Source: The Real Reason Facebook and Netflix Support Net Neutrality – Foundation for Economic Education

Central banks manipulating & suppressing gold prices, says industry expert

© Leonhard Foeger / Reuters
© Leonhard Foeger / Reuters

Gold price suppression by the world’s central banks is a well-documented fact, according to Singapore’s BullionStar precious metals expert Ronan Manly. He explained to RT.com why that’s the case.

Central banks have a long and colorful history of manipulating the gold price. This manipulation has taken many shapes and forms over the years. It also shouldn’t be surprising that central banks intervene in the gold market given that they also intervene in all other financial markets. It would be naive to think that the gold market should be any different.

© Tamara Abdul Hadi

In fact, gold is a special case. Gold to central bankers is like the sun to vampires. They are terrified of it, yet in some ways they are in awe of it. Terrified since gold is an inflation barometer and an indicator of the relative strength of fiat currencies. The gold price influences interest rates and bond prices. But central bankers (who know their job) are also in awe of gold since they respect and understand gold’s value and power within the international monetary system and the importance of gold as a reserve asset.

So central banks are keenly aware of gold, they hold large quantities of it in their vaults as a store of value and as financial insurance, but they are also permanently on guard against allowing a fully free market for gold in which they would not have at least some form of influence over price direction and market sentiment.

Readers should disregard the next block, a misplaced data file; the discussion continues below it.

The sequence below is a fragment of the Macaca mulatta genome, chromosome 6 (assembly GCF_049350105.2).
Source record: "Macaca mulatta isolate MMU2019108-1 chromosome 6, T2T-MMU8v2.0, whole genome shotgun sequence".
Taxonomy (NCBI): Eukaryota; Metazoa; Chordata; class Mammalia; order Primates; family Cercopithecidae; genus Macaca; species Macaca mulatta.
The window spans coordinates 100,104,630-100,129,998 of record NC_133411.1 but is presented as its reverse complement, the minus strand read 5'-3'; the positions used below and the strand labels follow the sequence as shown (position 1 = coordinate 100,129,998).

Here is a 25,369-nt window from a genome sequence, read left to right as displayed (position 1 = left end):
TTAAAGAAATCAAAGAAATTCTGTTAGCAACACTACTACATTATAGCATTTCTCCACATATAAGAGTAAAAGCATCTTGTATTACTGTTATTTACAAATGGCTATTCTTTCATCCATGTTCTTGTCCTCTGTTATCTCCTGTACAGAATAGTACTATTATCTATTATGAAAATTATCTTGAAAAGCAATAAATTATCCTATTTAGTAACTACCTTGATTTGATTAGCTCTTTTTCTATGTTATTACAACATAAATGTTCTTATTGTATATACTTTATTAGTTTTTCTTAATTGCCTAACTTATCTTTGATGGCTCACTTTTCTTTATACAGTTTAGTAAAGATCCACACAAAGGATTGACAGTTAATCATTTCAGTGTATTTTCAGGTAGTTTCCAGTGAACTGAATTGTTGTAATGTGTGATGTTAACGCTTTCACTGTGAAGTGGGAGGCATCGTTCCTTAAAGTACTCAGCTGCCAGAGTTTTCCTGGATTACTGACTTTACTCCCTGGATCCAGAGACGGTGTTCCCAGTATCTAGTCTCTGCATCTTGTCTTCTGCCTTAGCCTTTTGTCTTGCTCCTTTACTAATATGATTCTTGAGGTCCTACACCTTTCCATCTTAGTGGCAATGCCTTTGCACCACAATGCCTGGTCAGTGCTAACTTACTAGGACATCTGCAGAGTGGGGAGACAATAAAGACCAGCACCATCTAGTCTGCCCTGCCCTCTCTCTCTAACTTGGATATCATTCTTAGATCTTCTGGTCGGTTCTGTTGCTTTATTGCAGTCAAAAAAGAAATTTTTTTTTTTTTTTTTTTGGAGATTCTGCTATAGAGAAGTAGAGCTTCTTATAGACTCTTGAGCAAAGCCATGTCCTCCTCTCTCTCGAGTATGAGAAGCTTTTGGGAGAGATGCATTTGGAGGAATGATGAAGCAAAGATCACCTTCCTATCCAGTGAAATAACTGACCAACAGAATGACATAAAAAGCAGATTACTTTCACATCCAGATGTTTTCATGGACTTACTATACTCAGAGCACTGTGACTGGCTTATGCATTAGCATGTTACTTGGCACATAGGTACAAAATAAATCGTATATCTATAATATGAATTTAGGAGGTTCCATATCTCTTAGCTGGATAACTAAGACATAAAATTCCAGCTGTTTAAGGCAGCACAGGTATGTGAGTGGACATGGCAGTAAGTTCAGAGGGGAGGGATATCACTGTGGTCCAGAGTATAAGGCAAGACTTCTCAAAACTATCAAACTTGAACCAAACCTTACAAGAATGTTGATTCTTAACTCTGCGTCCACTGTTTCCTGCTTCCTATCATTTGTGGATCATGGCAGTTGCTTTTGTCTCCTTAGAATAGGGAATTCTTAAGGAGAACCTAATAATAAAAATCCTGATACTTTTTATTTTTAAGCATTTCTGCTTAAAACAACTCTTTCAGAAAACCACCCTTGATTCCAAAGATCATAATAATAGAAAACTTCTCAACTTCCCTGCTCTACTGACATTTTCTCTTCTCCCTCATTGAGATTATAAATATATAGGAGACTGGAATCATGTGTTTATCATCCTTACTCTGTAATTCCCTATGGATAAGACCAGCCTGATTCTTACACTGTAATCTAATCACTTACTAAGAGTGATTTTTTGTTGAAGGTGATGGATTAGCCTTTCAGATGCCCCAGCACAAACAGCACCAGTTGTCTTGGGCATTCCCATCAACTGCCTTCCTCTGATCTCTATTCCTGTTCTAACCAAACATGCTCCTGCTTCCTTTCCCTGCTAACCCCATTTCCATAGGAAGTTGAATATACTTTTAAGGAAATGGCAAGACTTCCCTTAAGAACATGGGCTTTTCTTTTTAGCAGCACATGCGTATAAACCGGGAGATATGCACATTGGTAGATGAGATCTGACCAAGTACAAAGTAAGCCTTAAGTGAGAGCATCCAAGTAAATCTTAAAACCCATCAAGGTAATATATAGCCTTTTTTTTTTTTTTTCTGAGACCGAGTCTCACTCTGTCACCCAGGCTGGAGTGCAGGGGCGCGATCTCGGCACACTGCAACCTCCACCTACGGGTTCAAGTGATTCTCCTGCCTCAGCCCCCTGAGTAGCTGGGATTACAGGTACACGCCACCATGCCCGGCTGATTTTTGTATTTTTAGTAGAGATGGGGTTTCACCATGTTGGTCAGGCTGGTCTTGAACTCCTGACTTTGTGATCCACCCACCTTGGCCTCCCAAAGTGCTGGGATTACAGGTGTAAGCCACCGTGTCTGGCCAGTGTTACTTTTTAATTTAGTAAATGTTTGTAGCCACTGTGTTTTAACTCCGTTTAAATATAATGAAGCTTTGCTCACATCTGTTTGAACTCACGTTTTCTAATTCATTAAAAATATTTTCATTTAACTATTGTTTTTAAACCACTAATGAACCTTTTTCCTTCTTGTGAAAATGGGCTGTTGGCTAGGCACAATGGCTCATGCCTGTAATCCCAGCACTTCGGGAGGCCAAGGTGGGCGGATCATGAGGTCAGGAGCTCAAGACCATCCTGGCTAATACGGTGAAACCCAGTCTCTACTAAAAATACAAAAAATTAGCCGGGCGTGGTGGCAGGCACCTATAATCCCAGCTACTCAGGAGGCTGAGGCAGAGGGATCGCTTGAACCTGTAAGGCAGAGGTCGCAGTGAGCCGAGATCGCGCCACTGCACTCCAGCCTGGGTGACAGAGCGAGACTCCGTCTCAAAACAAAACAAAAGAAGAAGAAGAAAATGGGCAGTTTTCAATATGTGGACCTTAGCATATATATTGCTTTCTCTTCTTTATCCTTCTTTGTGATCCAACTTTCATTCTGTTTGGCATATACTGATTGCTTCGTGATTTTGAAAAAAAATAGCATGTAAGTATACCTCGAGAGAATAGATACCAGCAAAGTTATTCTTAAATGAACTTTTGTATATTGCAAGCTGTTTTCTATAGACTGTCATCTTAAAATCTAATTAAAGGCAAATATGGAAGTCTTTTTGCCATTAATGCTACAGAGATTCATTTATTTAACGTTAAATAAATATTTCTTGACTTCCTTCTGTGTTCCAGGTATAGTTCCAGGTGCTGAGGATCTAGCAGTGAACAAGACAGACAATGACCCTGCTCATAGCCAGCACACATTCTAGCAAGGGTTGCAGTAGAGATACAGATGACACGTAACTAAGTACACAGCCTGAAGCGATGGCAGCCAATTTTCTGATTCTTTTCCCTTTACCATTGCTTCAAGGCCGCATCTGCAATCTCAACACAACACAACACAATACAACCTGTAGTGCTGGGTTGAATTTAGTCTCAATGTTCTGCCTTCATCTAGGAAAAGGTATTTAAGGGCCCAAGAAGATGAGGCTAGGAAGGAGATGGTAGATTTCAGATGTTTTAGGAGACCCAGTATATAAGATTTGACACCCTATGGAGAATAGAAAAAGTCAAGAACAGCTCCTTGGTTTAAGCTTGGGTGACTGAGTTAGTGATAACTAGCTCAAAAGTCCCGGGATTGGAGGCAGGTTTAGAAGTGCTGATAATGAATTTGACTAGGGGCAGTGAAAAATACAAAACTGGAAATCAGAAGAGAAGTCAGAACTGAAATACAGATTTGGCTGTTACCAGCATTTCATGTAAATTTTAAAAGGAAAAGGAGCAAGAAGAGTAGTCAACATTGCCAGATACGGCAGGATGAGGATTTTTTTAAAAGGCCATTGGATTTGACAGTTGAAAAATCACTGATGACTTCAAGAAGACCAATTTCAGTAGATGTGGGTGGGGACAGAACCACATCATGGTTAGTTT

The Bank for International Settlements (BIS) crops up frequently in gold price manipulation as the central coordination venue and the guiding hand behind a lot of the gold price suppression plans. This is true in all decades from the 1960s right the way through to the 2000s. If you want to know about central bank gold price manipulation, the BIS is a good place to start. Unfortunately the BIS is a law onto itself and does not answer to anyone, except its central banks members.

In the 1960s, central bank manipulation of the gold price was conducted in the public domain, predominantly through the London Gold Pool. This was in the era of a fixed official gold price of $35 an ounce. Here the US Treasury and a consortium of central banks from Western Europe explicitly kept the gold price near $35 an ounce, coordinating their operation from the Bank for International Settlements (BIS) in Basel, Switzerland, while using the Bank of England in London as a transaction agent. This price manipulation broke down in March 1968 when the US Treasury ran out of good delivery gold, which triggered the move to a “free market” gold price.

© Chromorange

Central banks continued to surpress gold prices in the 1970s both through efforts to demonetize gold and also dump physical gold into the market to dampen price action. These sales were unilateral e.g. US Treasury gold sales in 1975 and over 1978-1979, and also coordinated (and orchestrated by the US) e.g. IMF gold sales across 1976-1980.

Collusion to manipulate the price also went underground, for example in late 1979 and early 1980 when the gold price was rocketing higher, the same central banks from the London Gold Pool again met at the opaque BIS in Switzerland at the behest of the US Treasury and Federal Reserve in an attempt to launch a new and secretive Gold Pool to reign in the gold price. This was essentially a revival of the old gold pool, or Gold Pool 2.0.

These meetings, which are not very well known about, were of the G10 central bank governors, i.e. at the highest levels of world finance. All of the discussions are documented in black and white in the Bank of England archives and can be read on the BullionStar website.